The youngest gingerbread boy is on a quest. A zip-line quest for his Lego mini-figures. He ties a black cord to a bamboo basket and places it atop a very high bookcase on one side of his bedroom. After much deliberation, he stretches the cord to the opposite side of the room and ties it to a castle. The Lego mini-figure crashes. Dissatisfied, he ties the cord to his bedpost. Crashes again. He asks for help.
You take the cord, slide it through a hole in the lower shelf of another bookcase, and tie it off. He slings the Lego mini-figure down it via a wheel tinker-toy, and it glides onto the box designated as the landing zone. Sweet success.
Days pass, and each time you walk into the room with clean clothes or homework sheets, or even with the innocent intention of pulling down the window shades, the nearly invisible cord garrotes you. While you may be marginally taller than Napoleon, you can’t escape the black cord of death. But you bite your tongue because the gingerbread boy is seven, and he needs to be seven. Seven-year-olds do things with cords and Lego mini-figures, with marbles and blocks, pennies and feathers. You leave the cord up longer than you really want to.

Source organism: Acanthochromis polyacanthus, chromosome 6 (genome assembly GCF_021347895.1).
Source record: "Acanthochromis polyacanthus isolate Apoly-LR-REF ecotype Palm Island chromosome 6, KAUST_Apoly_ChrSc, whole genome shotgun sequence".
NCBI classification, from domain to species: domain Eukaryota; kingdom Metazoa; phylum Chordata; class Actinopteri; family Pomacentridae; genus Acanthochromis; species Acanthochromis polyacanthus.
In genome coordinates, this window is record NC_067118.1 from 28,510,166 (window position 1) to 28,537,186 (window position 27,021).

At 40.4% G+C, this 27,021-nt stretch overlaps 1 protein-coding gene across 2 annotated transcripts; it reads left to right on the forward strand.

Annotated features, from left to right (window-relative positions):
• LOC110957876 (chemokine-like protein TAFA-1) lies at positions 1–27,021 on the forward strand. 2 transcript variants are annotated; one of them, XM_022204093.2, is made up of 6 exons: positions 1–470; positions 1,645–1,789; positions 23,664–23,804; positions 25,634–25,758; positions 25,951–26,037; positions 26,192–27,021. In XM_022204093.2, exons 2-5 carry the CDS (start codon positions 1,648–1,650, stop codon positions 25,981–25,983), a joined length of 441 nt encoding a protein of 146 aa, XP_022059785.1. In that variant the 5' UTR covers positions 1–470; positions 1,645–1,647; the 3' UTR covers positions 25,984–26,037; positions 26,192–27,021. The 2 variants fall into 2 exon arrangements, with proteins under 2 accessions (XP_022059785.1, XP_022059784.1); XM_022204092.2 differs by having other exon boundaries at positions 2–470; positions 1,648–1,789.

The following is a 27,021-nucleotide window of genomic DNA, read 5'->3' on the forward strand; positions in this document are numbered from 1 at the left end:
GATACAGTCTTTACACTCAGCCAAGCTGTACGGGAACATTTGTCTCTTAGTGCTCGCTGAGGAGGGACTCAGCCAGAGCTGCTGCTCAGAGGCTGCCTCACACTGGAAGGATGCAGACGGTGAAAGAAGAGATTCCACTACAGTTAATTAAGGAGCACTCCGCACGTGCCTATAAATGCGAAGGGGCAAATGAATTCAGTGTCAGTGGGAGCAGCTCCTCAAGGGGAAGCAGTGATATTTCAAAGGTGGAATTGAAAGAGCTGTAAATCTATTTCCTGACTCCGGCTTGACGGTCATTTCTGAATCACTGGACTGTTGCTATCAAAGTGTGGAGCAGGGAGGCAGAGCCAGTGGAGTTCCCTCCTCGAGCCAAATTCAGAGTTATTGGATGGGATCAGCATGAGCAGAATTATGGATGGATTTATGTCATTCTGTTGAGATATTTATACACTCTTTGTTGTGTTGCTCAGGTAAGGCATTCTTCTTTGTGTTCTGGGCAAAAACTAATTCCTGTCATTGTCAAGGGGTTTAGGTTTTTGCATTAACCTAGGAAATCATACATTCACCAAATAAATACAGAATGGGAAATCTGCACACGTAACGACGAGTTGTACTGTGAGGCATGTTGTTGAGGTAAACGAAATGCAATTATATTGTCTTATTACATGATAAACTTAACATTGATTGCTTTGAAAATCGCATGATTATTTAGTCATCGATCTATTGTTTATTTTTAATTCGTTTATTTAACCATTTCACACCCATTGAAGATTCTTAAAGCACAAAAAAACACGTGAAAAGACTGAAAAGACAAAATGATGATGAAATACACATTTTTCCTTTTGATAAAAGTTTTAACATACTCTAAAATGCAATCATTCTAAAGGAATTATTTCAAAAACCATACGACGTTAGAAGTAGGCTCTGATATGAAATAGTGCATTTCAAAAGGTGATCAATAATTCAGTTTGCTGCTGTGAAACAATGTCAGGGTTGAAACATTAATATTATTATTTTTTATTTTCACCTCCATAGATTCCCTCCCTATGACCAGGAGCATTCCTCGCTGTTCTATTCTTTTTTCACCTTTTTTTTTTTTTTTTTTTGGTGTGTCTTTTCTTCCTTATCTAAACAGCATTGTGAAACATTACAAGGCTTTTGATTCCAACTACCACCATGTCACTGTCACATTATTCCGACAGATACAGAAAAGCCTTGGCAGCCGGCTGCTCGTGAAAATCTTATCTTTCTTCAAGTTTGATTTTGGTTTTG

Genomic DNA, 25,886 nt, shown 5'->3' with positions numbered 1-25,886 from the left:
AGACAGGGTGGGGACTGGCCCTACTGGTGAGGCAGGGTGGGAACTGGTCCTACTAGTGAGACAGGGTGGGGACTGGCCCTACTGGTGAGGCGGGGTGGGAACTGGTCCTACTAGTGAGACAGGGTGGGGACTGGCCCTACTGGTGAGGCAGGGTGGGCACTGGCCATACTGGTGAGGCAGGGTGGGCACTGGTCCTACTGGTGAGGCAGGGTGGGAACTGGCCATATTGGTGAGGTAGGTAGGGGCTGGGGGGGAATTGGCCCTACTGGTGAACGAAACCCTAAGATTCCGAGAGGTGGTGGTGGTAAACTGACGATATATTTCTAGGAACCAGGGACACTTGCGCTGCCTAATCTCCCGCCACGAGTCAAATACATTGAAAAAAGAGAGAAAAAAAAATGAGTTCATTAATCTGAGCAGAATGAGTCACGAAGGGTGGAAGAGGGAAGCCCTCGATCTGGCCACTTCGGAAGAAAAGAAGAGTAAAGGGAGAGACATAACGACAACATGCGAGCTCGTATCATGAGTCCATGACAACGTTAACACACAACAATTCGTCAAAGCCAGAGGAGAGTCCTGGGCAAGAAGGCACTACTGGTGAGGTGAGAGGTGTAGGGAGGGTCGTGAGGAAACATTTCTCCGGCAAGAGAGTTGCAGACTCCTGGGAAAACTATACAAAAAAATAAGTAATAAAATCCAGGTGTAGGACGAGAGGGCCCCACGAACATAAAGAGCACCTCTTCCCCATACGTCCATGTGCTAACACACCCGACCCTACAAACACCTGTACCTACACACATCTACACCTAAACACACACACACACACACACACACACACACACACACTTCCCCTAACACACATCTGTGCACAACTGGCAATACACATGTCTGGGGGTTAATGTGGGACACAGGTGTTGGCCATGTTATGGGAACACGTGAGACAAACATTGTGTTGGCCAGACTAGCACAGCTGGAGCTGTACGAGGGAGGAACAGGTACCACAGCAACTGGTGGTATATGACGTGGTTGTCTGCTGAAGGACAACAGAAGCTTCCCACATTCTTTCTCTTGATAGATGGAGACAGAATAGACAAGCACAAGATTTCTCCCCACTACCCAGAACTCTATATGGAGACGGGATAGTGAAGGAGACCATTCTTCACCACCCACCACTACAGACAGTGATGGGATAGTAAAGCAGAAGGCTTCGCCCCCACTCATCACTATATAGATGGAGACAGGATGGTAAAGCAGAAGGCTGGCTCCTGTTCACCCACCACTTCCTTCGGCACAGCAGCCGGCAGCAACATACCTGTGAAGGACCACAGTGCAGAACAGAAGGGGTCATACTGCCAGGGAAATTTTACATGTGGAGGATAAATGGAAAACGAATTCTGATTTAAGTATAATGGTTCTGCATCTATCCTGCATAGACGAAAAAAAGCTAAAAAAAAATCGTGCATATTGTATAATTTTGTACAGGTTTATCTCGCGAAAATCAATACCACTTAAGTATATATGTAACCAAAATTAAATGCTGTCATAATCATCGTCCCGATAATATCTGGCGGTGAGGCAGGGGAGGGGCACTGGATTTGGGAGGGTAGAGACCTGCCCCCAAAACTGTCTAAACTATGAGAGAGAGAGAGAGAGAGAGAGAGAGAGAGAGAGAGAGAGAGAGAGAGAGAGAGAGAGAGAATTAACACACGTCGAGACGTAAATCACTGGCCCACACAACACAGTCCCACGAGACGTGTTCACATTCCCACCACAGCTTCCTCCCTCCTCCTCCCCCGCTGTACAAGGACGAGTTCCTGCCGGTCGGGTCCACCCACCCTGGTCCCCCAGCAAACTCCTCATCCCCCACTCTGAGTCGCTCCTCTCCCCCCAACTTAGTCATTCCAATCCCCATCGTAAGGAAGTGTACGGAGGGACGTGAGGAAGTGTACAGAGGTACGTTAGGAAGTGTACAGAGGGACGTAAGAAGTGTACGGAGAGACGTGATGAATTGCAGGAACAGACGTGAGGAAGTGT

This is the last time you’ll see seven, at least in your household. It’s a bittersweet thought. The time is coming when he won’t want you to wave as the school bus rolls down the street. He won’t welcome a hug and a kiss. He won’t ask to snuggle. So you’re permissive with the black cord of death stretched across the room; you learn to duck. Celebrate seven while you can, you think. Seven won’t last.
Few things in life do last. In your grandmother’s kitchen hung a plaque that said, “Kissin’ don’t last. Cookin’ do.” While you could dispute that, you understand the sentiment. One thing you know that lasts? Words. When sound waves peter out, and photos fade, words keep calm and carry on. Maybe that’s why you write.
Seven won’t last, but maybe you can catch it with words.
Maybe you just did.
*Cross-posted at Quirk and Quill